United States District Court, S.D. New York
January 28, 2004.
EDWARD J. RICHARDSON, Plaintiff -against- CITY OF NEW YORK, Defendant
The opinion of the court was delivered by: LEWIS KAPLAN, District Judge
Plaintiff, a former New York City detective of African-American
descent, brings this action pursuant to Title VII of the Civil Rights Act
of 1964, as amended, 42 U.S.C. § 200e et seq.,
42 U.S.C. § 1981, 42 U.S.C. § 1983 and on state law grounds to redress
alleged employment discrimination. His employment was terminated
following his conviction on departmental charges. He claims that the
termination was racially motivated, the gravaman of the complaint being
that black police officers are more likely than white officers to be
charged, disciplined and terminated for identical infractions. Cpt ¶¶
15-19 & Ex. 1. The complaint does not allege that plaintiff did not
commit the offenses of which he was convicted. Defendant moves for
summary judgment dismissing the complaint on the ground of issue
preclusion on the theory that the plaintiff is foreclosed from
challenging his termination as racially motivated by the judgment against
him in a previous Article 78 proceeding in which he challenged his
termination on the ground, among others, that it was racially motivated.
It is undisputed that plaintiff brought an Article 78 proceeding
against the defendant City and others in April 1997 in which he sought
annulment of the decision terminating his employment, reinstatement, back
pay, and other relief. Fraenkel Decl. Ex. A. The amended petition
alleged, among other things, that plaintiff's discharge "was disparate
treatment in that other officers similarly situated and/or accused of
conduct far more offensive were imposed far more lenient punishment" and
that "[r]espondents [sic] decision to terminate petitioner was racially
biased in that other non-minority police officers similarly situated
and/or accused of significantly more serious violations were issued
inconsistent and lenient punishments." Id. ¶¶ 27, 31.
Plaintiff was unsuccessful at Special Term, and the Appellate Division
affirmed the dismissal of his petition, writing:
"Respondent's findings that petitioner knowingly
associated with a person he reasonably believed
was engaged in criminal activity, and made false
and misleading statements in an official
Department investigation, are supported by
substantial evidence, including, in particular,
petitioner's own testimony in the official
investigation. No basis exists to disturb
respondent's credibility findings [citation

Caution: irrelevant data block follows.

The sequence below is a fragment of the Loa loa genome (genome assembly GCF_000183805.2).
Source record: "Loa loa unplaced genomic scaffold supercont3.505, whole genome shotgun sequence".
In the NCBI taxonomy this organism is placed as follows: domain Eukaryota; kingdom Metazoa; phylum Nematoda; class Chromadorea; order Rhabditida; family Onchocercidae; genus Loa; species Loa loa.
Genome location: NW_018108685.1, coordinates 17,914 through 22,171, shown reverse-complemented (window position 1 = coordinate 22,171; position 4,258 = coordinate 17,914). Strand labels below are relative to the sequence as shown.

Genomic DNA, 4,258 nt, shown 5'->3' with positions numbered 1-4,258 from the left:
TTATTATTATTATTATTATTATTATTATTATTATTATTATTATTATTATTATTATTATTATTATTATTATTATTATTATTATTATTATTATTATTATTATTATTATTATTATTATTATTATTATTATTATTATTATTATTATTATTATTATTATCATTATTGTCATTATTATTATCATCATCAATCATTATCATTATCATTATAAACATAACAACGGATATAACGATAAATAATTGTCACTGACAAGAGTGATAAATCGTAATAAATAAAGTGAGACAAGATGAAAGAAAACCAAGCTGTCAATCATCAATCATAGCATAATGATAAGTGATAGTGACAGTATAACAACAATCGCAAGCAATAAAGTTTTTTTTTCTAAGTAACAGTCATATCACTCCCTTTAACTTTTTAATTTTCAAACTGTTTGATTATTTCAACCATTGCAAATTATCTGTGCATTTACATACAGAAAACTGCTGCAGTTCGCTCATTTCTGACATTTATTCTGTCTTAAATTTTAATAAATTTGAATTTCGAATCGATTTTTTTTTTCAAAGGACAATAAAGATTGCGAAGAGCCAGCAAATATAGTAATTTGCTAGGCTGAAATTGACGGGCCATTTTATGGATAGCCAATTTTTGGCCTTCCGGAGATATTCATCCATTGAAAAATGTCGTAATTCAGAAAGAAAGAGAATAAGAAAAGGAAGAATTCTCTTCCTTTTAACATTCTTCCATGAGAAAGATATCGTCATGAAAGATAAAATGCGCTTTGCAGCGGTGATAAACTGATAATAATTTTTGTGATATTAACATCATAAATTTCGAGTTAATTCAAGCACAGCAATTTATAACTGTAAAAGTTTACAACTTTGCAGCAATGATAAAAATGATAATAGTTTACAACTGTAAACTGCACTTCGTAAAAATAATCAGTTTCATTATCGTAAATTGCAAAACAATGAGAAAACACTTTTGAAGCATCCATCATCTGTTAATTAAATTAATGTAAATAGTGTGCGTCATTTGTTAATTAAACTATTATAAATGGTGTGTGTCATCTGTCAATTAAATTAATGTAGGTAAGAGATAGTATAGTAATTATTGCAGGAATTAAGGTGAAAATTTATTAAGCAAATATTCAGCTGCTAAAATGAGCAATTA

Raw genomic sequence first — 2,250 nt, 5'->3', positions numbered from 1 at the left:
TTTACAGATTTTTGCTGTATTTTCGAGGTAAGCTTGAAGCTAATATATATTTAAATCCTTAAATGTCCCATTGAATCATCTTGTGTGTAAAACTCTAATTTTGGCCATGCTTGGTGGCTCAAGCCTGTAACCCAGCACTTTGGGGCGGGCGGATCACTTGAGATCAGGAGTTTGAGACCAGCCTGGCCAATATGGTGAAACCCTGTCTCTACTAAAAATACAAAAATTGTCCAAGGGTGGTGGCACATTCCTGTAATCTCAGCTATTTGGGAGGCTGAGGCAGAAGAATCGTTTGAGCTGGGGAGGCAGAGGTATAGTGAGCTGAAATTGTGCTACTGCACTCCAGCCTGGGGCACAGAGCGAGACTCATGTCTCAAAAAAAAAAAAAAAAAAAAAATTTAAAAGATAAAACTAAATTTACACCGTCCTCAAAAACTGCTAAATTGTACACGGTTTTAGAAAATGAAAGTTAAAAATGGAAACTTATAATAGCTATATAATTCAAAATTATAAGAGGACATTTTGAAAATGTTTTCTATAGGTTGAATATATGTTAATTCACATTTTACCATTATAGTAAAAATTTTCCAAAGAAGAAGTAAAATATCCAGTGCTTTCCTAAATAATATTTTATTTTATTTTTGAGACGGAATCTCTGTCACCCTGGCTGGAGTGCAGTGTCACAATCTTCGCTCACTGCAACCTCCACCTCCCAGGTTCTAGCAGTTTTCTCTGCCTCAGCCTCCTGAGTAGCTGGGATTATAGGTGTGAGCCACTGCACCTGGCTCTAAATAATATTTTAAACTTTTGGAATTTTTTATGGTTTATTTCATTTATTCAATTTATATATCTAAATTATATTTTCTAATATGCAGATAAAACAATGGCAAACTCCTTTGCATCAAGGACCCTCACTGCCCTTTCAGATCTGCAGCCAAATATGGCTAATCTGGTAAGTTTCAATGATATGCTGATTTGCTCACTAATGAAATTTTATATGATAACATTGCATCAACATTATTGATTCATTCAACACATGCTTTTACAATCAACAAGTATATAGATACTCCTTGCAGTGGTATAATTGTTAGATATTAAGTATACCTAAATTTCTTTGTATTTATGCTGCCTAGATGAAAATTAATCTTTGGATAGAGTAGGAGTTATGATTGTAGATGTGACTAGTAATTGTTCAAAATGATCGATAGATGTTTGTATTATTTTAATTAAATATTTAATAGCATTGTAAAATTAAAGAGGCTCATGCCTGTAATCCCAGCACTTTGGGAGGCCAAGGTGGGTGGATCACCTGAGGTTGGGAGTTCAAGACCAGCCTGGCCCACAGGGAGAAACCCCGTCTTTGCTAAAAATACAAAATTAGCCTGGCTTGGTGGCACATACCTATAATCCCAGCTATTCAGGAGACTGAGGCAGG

omitted]. We have considered petitioner's
other arguments, including that the penalty of
dismissal is unduly harsh, and find them to be
without merit." Richardson v. Safir,
258 A.D.2d 328, 328-29, 685 N.Y.S.2d 209, 210 (1st
Dept. 1999) (emphasis added).
As this Court previously has held, where an Article 78 petitioner seeks
annulment of a disciplinary decision on the ground that it was
discriminatory or retaliatory, a determination by the state courts that
the decision was supported by substantial evidence "necessarily implie[s]
rejection of [the] claim that [the] termination was discriminatory and
retaliatory" and thus forecloses a similar contention in a subsequent
federal action. Latino Officers Ass'n of the City of New York, Inc.
v. City of New York, 253 F. Supp.2d 771, 787 (S.D.N.Y. 2003).
Plaintiff seeks to avoid this holding by a conclusory affirmation of
his attorney, which asserts without any supporting evidence that the
issue "was not litigated before either the New York Supreme Court or the
Appellate Division," that plaintiff "had no opportunity to present proof
on this issue, and [that] neither party presented any proof on the issue
as part of the Article 78 Proceeding." ZelmanAff. ¶ 3.
The parties are directed to submit, on or before February 4, 2004,
affidavits or declarations attaching each paper and exhibit filed by any
party and any transcripts of any court proceedings in the Article 78
proceeding. By the same date, the parties shall submit memoranda of law
addressing the question whether the plaintiff's claim, in the Article 78
proceeding, that the decision to terminate him was racially biased, was
actually litigated and necessarily decided even if, as plaintiff
contends, neither party presented any proof on that issue (apart from
plaintiff's verified amended petition).
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